Following these events, Dhayfa Khatun became very careful, keeping Aleppo out of the fratricidal wars which were fast becoming the norm amongst the Ayyubids. She turned down proposals for alliance from al-Jawad Yunus, the new ruler of Damascus, who wanted to revive the Anti-Egyptian coalition, and later from As-Salih Ismail, who succeeded him. Eventually, In the year 1240, Dhayfa’s neutrality in these conflicts helped her to broker a formal declaration from the Sultan as-Salih Ayyub in Egypt, which declared Aleppo’s independence.

Despite the declaration of Aleppo’s independence, another threat emerged later In 1240 when the Khwarezmians who had allied themselves with Sultan as-Salih Ayyub, for unknown reasons, sent an army of around 12,000 men to cross the Euphrates and take over Aleppo. This army took down the small Aleppan force of 1,500 cavalries led by Al-Muazzam Turanshah in November 1240 and thereby laying the city exposed. Because Queen Dhayfa Khatun had strong ties with Homs, a city in western Syria, a large force came up from Homs and drove the Khwarezmians out of Aleppo across the Euphrates. In early 1241 the Khwarezmians attacked again, but the army of al-Mansur Ibrahim of Homs once defeated them decisively, and thereafter the forces of Homs and Aleppo took control of all of as-Salih Ayyub’s territories in the Jazira with the exception of Hasankeyf. Too preoccupied with affairs in Egypt, As-Salih Ayyub was unable to respond.

The Madrasa al-Firdaws in Aleppo, general view from courtyard. Image: MIT Aga Khan Program for Islamic Architecture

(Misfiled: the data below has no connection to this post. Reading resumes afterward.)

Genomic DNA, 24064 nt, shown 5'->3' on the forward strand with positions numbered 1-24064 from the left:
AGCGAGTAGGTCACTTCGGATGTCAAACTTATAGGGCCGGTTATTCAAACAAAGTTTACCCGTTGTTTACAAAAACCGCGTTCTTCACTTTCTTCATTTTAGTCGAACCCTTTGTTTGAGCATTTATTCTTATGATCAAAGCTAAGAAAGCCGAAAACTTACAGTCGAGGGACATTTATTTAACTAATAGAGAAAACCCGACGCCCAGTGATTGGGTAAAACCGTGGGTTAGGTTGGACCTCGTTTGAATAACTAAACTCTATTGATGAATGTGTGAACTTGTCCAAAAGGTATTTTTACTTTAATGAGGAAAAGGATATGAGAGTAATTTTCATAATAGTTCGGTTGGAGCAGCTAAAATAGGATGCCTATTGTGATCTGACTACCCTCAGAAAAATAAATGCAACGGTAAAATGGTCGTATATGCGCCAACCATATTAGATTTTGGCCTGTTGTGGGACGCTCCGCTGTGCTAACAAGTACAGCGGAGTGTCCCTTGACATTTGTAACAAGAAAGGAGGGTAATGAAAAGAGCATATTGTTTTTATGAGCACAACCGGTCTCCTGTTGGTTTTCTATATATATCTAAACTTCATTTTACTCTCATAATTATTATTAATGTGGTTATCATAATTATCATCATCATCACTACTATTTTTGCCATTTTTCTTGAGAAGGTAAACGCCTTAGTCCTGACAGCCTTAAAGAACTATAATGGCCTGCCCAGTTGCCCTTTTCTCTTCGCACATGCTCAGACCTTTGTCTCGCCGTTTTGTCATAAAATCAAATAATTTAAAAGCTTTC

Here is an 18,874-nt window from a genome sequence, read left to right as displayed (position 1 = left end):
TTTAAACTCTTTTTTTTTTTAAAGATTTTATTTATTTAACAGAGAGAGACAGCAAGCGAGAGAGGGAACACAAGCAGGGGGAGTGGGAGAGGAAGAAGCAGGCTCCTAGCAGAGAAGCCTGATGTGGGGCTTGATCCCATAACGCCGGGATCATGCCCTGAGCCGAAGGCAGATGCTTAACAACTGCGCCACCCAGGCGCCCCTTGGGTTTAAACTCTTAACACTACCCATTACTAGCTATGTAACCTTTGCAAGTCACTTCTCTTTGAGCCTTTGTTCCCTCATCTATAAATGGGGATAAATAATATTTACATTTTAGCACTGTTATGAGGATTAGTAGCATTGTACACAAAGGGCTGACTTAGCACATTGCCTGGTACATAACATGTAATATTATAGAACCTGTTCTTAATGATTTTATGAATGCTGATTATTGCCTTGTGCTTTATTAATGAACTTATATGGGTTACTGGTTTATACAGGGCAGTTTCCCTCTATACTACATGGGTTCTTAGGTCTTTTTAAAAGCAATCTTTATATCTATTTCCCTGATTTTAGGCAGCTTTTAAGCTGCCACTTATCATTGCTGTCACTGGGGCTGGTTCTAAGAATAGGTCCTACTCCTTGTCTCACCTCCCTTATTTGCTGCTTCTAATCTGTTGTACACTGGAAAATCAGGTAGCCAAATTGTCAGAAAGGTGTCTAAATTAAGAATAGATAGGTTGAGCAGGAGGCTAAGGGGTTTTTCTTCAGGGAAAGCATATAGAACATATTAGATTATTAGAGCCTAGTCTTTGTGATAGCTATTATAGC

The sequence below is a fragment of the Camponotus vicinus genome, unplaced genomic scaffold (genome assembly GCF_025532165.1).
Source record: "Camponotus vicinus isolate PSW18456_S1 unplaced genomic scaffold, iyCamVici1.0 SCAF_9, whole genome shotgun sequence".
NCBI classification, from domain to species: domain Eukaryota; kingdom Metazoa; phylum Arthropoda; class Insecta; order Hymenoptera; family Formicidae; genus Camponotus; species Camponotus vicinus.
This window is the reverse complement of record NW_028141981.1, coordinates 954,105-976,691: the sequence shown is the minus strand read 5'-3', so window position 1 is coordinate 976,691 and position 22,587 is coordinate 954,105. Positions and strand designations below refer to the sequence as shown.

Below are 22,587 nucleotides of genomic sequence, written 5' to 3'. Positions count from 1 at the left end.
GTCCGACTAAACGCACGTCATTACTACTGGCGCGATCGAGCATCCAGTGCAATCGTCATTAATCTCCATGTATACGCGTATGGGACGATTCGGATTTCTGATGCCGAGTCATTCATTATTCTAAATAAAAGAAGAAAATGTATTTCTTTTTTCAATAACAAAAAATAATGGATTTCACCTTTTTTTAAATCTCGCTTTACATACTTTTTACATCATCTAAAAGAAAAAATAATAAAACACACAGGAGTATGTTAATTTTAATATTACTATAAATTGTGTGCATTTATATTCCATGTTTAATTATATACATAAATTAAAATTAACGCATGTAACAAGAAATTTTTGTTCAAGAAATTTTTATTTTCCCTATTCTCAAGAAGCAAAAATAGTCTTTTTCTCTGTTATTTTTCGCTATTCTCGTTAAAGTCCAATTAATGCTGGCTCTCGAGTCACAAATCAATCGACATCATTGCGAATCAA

According to historian Stephen Humphreys, Aleppo’s diplomatic position was never as strong as it was under the rule of Queen Dhayfa Khatun. Besides her diplomatic strength, however, Dhayfa took a special interest in architecture and sponsored learning in Aleppo where she founded two schools; the Al-Firdaous School which specialized in Islamic studies and Islamic law, especially the Shafi’i doctrine and the Khankah School, which specialized in both Sharia and other scientific fields, located in Mahalat al-Frafera. Al-Firdaous School was located close to Bab al-Makam in Aleppo and had a teacher, an Imam and twenty scholars, according to the structure of the educational system at that time. Its campus consisted of several buildings, including the school, a residential hall for students and a mosque.

Dhayfa also removed injustices and unfair taxes throughout Aleppo. She favoured the poor and scientists and founded many charities to support them. She died in 1242 at the age of 59 and was buried in the Aleppo citadel.

References

  1. Dhayfa Khatun – Muslim HeritageMuslim Heritage
  2. Stephen Humphreys, Between Memory and Desire: The Middle East in a Troubled Age, University of California Press, 1999
  3. Dayfa Khatun – Wikipedia